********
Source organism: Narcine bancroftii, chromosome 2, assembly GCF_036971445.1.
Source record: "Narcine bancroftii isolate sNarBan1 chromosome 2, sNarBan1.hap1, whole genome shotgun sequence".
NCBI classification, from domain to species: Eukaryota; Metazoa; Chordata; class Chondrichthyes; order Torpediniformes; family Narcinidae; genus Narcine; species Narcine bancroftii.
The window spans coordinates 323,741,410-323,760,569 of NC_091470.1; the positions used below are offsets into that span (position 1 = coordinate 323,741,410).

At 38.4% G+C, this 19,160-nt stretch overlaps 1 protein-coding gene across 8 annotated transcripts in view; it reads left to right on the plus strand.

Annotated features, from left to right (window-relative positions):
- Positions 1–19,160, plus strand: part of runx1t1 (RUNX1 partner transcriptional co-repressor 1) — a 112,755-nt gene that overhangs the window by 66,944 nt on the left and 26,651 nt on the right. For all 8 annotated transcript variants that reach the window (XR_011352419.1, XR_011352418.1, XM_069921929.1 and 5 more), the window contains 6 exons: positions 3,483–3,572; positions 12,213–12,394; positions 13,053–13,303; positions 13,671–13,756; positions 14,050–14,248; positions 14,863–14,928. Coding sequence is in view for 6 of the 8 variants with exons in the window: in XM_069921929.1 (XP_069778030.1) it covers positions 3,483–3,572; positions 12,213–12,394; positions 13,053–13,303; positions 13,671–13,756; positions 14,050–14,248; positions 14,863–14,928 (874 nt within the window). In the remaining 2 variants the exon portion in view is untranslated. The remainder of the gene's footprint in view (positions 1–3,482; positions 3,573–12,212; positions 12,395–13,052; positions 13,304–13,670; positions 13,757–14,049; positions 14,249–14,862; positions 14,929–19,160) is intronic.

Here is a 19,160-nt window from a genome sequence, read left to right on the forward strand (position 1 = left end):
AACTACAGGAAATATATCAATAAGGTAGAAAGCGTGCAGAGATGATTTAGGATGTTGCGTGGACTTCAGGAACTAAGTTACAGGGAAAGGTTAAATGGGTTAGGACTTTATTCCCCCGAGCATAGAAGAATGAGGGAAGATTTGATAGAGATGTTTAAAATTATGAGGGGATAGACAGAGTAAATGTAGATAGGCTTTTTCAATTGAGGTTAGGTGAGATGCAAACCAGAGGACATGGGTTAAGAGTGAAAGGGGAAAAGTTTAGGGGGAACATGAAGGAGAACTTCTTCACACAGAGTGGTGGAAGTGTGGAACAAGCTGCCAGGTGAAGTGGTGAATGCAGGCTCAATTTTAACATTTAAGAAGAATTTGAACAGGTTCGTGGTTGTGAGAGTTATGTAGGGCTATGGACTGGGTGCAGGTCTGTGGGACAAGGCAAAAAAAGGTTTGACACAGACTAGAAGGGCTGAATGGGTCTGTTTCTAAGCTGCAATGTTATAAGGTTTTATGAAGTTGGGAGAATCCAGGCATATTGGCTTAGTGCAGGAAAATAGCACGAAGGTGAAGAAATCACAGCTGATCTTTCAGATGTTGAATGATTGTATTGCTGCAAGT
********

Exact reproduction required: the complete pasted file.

Source organism: Narcine bancroftii, chromosome 2, assembly GCF_036971445.1.
Source record: "Narcine bancroftii isolate sNarBan1 chromosome 2, sNarBan1.hap1, whole genome shotgun sequence".
NCBI classification, from domain to species: Eukaryota; Metazoa; Chordata; class Chondrichthyes; order Torpediniformes; family Narcinidae; genus Narcine; species Narcine bancroftii.
The window spans coordinates 323,741,410-323,760,569 of NC_091470.1; the positions used below are offsets into that span (position 1 = coordinate 323,741,410).

At 38.4% G+C, this 19,160-nt stretch overlaps 1 protein-coding gene across 8 annotated transcripts in view; it reads left to right on the plus strand.

Annotated features, from left to right (window-relative positions):
- Positions 1–19,160, plus strand: part of runx1t1 (RUNX1 partner transcriptional co-repressor 1) — a 112,755-nt gene that overhangs the window by 66,944 nt on the left and 26,651 nt on the right. For all 8 annotated transcript variants that reach the window (XR_011352419.1, XR_011352418.1, XM_069921929.1 and 5 more), the window contains 6 exons: positions 3,483–3,572; positions 12,213–12,394; positions 13,053–13,303; positions 13,671–13,756; positions 14,050–14,248; positions 14,863–14,928. Coding sequence is in view for 6 of the 8 variants with exons in the window: in XM_069921929.1 (XP_069778030.1) it covers positions 3,483–3,572; positions 12,213–12,394; positions 13,053–13,303; positions 13,671–13,756; positions 14,050–14,248; positions 14,863–14,928 (874 nt within the window). In the remaining 2 variants the exon portion in view is untranslated. The remainder of the gene's footprint in view (positions 1–3,482; positions 3,573–12,212; positions 12,395–13,052; positions 13,304–13,670; positions 13,757–14,049; positions 14,249–14,862; positions 14,929–19,160) is intronic.

Here is a 19,160-nt window from a genome sequence, read left to right on the forward strand (position 1 = left end):
AACTACAGGAAATATATCAATAAGGTAGAAAGCGTGCAGAGATGATTTAGGATGTTGCGTGGACTTCAGGAACTAAGTTACAGGGAAAGGTTAAATGGGTTAGGACTTTATTCCCCCGAGCATAGAAGAATGAGGGAAGATTTGATAGAGATGTTTAAAATTATGAGGGGATAGACAGAGTAAATGTAGATAGGCTTTTTCAATTGAGGTTAGGTGAGATGCAAACCAGAGGACATGGGTTAAGAGTGAAAGGGGAAAAGTTTAGGGGGAACATGAAGGAGAACTTCTTCACACAGAGTGGTGGAAGTGTGGAACAAGCTGCCAGGTGAAGTGGTGAATGCAGGCTCAATTTTAACATTTAAGAAGAATTTGAACAGGTTCGTGGTTGTGAGAGTTATGTAGGGCTATGGACTGGGTGCAGGTCTGTGGGACAAGGCAAAAAAAGGTTTGACACAGACTAGAAGGGCTGAATGGGTCTGTTTCTAAGCTGCAATGTTATAAGGTTTTATGAAGTTGGGAGAATCCAGGCATATTGGCTTAGTGCAGGAAAATAGCACGAAGGTGAAGAAATCACAGCTGATCTTTCAGATGTTGAATGATTGTATTGCTGCAAGT